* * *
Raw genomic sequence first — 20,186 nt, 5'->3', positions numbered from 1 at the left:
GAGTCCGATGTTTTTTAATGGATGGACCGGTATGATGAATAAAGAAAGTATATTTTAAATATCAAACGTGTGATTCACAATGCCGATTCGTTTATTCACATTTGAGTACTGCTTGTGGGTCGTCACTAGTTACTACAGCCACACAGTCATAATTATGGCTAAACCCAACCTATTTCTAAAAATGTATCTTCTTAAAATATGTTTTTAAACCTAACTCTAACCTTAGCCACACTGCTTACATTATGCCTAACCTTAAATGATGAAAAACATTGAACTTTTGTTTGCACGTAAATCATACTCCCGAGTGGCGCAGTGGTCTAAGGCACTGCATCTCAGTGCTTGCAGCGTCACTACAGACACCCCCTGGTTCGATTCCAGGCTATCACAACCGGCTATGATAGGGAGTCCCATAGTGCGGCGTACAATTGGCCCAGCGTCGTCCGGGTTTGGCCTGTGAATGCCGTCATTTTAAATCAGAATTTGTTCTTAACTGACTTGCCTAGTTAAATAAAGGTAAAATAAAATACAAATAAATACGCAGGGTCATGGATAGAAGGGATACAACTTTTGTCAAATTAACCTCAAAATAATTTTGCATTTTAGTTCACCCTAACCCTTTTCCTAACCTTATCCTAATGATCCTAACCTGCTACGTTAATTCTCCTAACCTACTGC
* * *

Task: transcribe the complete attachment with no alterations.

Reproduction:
Raw genomic sequence first — 20,186 nt, 5'->3', positions numbered from 1 at the left:
GAGTCCGATGTTTTTTAATGGATGGACCGGTATGATGAATAAAGAAAGTATATTTTAAATATCAAACGTGTGATTCACAATGCCGATTCGTTTATTCACATTTGAGTACTGCTTGTGGGTCGTCACTAGTTACTACAGCCACACAGTCATAATTATGGCTAAACCCAACCTATTTCTAAAAATGTATCTTCTTAAAATATGTTTTTAAACCTAACTCTAACCTTAGCCACACTGCTTACATTATGCCTAACCTTAAATGATGAAAAACATTGAACTTTTGTTTGCACGTAAATCATACTCCCGAGTGGCGCAGTGGTCTAAGGCACTGCATCTCAGTGCTTGCAGCGTCACTACAGACACCCCCTGGTTCGATTCCAGGCTATCACAACCGGCTATGATAGGGAGTCCCATAGTGCGGCGTACAATTGGCCCAGCGTCGTCCGGGTTTGGCCTGTGAATGCCGTCATTTTAAATCAGAATTTGTTCTTAACTGACTTGCCTAGTTAAATAAAGGTAAAATAAAATACAAATAAATACGCAGGGTCATGGATAGAAGGGATACAACTTTTGTCAAATTAACCTCAAAATAATTTTGCATTTTAGTTCACCCTAACCCTTTTCCTAACCTTATCCTAATGATCCTAACCTGCTACGTTAATTCTCCTAACCTACTGC